vastly better organization than any other the Uni-
versity has ever had before, especially on the foot-
ball field.,
Previous to 1929, when a special drill-master
from the R. 0. T. C. department was detailed to
coach the band and freshmen were allowed to par-
ticipate, the band was a small, badly outfitted, and
ill-drilled organization. Since Falcone's arrival,
the musical ability has never been doubted. In
1929, speetators at the games saw a marvellously
improved band, going through maneuvers never
before executed and giving an added touch of color
to the games.
Last fall, with its new uniforms and still more
improved marching, the band presented an even
more colorful appearance and the organization
clinched its place in the collegiate musical world.
Its trip to Boston, the first lengthy trip it ever
took, established its reputation as being nation-
wide and laid the "foundations for an even more
successful season for this year.
This year, in the football season just passed,
few are the spectators at Michigan games who
have not praised the organization for its remark-
able playing and marching as well as its clever
maneuvers. Eastern fans who saw the band march
down 42nd street in New York City and perform
as only a really well-drilled and finished outfit can
at the Princeton game again voiced their approva
and lauded Michigan's "fighting" organization to
the skies. Students, alumni and outsiders who have
followed Michigan's football teams and bands have
praised the band and are proud of its standing and
The news that it is to be curtailed next year
comes as a real blow. We realize that the size of
the band does not detract from the musical ability
and are fully aware of the fact that many small
bands are as good and often better than larger
ones. We do know, however, that Michigan's
band appears well to the outsider and it seems
entirely unreasonable to cut the band's size if it
can still be good. We do not believe that the band
is unwieldy, contrary to Mr. Falcone's opinion.
We haye seen Frank Riley, its drum major and
Lieut. 1A. R. Coursey, the drillmaster, rehearse the
- - . --. e

(Daily Kansan) f
The national advisory committee on education,
composed of fifty-one leaders of learning appointedi
by President Hoover two years ago, has reported in
favor of a reversal of the present federal education
policy. The report recommends no interference with2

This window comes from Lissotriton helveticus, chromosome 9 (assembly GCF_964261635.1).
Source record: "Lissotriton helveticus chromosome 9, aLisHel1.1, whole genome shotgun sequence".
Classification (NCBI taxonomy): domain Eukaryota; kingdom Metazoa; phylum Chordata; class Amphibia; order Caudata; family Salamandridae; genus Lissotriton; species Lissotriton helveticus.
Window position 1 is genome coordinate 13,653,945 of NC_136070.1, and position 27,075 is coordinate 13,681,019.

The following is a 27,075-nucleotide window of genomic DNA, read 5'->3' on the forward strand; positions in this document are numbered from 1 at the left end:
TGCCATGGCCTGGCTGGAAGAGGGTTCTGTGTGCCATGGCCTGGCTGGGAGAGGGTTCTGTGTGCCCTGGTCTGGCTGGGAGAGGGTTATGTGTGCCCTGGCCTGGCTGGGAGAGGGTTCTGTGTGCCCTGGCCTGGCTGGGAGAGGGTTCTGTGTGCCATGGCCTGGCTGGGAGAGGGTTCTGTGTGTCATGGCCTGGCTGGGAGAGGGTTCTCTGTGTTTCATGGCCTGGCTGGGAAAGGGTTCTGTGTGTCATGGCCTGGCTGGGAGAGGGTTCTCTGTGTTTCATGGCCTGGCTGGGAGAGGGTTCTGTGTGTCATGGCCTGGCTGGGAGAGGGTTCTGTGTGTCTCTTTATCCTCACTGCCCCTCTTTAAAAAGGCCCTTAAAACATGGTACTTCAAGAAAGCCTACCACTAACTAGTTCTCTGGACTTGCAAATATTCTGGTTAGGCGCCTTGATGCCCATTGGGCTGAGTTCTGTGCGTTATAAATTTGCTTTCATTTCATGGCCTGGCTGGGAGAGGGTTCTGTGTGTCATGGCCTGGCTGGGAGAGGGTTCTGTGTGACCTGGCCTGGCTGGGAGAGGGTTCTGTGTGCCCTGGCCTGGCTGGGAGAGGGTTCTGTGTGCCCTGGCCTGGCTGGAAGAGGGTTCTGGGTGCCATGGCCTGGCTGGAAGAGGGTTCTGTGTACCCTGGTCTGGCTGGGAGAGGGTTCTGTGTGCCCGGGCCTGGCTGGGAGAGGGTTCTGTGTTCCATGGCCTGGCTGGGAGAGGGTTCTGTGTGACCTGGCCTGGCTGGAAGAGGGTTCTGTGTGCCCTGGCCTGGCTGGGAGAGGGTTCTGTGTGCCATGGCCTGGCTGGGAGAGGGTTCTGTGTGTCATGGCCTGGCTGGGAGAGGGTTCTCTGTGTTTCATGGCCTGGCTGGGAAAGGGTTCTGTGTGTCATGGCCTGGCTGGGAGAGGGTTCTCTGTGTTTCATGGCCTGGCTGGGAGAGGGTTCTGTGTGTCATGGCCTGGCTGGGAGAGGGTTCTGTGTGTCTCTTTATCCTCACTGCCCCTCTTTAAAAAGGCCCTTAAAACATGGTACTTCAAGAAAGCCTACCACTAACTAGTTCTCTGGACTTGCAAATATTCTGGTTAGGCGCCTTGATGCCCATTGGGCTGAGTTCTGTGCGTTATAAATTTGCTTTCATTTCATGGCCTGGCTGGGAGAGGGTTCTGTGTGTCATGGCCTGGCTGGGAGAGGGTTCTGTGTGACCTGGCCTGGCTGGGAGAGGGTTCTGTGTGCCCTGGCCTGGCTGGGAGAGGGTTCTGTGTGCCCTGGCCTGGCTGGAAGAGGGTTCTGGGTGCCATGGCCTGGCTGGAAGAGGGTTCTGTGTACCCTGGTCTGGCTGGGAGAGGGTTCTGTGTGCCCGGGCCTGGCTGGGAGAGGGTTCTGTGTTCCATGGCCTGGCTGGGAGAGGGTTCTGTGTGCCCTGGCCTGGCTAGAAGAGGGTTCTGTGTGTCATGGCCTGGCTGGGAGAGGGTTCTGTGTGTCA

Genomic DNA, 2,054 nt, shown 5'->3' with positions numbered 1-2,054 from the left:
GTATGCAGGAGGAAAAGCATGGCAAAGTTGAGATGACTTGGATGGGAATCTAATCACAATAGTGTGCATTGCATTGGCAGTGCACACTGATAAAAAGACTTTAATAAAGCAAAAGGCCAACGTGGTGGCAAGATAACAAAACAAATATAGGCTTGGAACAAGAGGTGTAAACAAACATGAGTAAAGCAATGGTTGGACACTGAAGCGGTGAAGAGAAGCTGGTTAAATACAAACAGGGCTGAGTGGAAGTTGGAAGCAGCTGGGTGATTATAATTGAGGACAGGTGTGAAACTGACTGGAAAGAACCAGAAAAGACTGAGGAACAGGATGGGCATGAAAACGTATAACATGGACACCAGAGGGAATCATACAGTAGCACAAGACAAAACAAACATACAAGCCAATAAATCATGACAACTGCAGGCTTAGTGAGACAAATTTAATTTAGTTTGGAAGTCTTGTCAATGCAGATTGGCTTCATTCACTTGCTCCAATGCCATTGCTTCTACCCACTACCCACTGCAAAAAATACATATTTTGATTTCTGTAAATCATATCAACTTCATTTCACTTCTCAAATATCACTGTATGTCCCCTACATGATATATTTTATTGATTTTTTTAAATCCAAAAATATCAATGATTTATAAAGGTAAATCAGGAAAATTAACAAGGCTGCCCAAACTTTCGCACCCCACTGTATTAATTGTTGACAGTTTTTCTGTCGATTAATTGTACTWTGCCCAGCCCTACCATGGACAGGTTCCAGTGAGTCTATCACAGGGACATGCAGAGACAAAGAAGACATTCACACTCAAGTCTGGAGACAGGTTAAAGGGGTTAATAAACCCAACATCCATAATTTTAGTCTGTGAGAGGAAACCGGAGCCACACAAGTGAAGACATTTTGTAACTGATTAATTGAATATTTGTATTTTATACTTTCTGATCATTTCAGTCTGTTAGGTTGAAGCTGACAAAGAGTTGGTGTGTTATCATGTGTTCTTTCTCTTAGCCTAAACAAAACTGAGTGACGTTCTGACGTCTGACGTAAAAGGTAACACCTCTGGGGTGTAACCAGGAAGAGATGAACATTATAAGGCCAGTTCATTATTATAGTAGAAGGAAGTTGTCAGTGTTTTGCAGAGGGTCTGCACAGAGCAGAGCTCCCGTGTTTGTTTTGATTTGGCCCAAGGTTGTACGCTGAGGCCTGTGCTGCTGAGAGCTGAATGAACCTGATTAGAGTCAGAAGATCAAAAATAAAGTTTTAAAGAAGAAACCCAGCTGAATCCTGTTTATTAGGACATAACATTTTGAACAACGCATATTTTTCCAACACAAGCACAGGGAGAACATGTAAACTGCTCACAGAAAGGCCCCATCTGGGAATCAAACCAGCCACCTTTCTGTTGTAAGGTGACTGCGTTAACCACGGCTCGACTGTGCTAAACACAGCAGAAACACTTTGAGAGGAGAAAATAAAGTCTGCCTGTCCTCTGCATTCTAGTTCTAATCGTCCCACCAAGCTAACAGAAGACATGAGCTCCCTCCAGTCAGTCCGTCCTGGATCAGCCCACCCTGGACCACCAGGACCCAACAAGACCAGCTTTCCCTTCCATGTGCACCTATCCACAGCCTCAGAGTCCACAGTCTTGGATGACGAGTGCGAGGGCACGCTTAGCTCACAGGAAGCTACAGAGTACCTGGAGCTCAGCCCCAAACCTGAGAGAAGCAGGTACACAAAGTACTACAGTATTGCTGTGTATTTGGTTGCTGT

the autonomy of the states in matters of education,x
making all aid given to the states for education gen-
eral, and the creation of a department of education
confined to research.-
Most states will welcome this report; for thex
varied and perplexing conditions of education in the
various states makes federal control undesirable.t
There are some things which state governments cant
do better than the federal government. The promo-
tion of education is one of them, as is shown by the
complex and inconsistent way in which the federalt
educational activities are handled. However, more
centralization of education in the -individual states
is essential to the best interests of our school system.
In one school district in central Kansas there is
a teacher who, although he receives a substantial
salary, has only one pupil in his care. The members
of this district may save some money by failing to
consolidate with the adjoining district, but the edu-
cational system of the state as a whole suffers by
this lack of centralization. In order to provide the
youth of Kansas with the best educational facilities,
co-operation and a certain degree of local and state1
centralization is necessary.
Minnesota students may now own their own examn
questions. Under a new plan approved by the dean
of the college, the campus book stores will sell exam-
ination questions formerly used in several English
courses. If the experiment proves to be a success,
copies will be mimeographed for all courses possible.
The price has not yet been set.
Here's an idea. It really is the only fair thing to
do, according to Dean Thomas of Minnesota, who
says, "A long as some students have copies available
and others do not, under the present system, it will
be fairer to make them available to all. If the stu-
dent knows the type of questions the instructor
expects him to answer, he can do justice to both him-
self and the course."'
If our university instructors knew that their pet
questions were kept not only by some student groups,
but also were on sale at Rowlands, there might result
some startling changes-in the standard exams. We
might get a 1932 model for our coming finals, rather
than the old "model T" we are expecting.
(Minnesota Daily)
A proposal has recently come before the university
senate asking the abaadonment of present attend-
ance rules and to adopt a policy which will allow
r separate colleges to make their own regulations. Such
a step would be one more factor tending towards the
liberation of educational institutions from their pre-
sent traditional systems.
The original policy leads one to wonder if the
university's attitude has not long been at fault. The
institution's purpose is not to give education to those
who do not want it, but to see that those who are